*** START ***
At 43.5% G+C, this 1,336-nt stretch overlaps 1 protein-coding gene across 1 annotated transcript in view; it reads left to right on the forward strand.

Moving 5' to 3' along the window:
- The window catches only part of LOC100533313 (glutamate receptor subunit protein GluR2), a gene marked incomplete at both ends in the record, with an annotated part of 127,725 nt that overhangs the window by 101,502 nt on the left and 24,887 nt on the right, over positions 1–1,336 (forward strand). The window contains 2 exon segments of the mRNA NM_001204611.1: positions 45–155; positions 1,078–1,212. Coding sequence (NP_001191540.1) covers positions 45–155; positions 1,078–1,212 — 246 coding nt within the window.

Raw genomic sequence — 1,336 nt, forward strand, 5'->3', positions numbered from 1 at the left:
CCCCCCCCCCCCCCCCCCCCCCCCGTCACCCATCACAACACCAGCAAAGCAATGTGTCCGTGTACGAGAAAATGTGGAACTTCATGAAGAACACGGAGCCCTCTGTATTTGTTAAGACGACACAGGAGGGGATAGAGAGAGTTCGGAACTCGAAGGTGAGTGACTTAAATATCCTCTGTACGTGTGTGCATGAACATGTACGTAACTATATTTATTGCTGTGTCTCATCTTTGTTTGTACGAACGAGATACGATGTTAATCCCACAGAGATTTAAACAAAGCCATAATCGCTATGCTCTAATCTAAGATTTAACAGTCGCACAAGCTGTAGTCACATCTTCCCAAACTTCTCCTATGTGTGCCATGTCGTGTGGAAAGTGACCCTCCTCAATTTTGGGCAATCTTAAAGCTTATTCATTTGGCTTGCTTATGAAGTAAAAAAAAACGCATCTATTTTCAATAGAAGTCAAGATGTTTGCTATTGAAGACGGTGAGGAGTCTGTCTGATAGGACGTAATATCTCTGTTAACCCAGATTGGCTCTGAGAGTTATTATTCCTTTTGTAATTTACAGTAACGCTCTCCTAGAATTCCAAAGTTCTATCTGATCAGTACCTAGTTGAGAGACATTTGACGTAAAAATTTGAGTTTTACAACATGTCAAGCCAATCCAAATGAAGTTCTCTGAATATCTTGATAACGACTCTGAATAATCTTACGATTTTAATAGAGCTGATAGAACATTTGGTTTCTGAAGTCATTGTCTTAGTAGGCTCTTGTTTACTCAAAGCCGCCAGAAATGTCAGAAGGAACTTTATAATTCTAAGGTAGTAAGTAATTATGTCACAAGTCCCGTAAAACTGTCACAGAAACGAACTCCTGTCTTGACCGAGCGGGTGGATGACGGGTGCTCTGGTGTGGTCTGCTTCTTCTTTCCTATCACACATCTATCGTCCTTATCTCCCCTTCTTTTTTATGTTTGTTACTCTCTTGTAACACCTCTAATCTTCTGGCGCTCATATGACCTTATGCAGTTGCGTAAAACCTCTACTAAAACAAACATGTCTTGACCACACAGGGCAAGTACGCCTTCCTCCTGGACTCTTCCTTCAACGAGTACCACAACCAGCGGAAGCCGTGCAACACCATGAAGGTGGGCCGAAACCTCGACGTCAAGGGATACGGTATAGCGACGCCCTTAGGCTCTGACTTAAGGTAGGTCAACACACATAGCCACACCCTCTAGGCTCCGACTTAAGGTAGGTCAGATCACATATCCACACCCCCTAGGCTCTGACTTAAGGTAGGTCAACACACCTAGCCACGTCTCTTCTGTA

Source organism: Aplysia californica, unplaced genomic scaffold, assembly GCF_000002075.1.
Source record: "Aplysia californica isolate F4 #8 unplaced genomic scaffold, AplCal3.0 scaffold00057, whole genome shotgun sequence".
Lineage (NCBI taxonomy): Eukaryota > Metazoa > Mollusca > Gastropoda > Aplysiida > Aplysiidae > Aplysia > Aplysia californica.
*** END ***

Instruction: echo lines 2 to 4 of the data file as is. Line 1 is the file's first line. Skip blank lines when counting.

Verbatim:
Moving 5' to 3' along the window:
- The window catches only part of LOC100533313 (glutamate receptor subunit protein GluR2), a gene marked incomplete at both ends in the record, with an annotated part of 127,725 nt that overhangs the window by 101,502 nt on the left and 24,887 nt on the right, over positions 1–1,336 (forward strand). The window contains 2 exon segments of the mRNA NM_001204611.1: positions 45–155; positions 1,078–1,212. Coding sequence (NP_001191540.1) covers positions 45–155; positions 1,078–1,212 — 246 coding nt within the window.

Raw genomic sequence — 1,336 nt, forward strand, 5'->3', positions numbered from 1 at the left: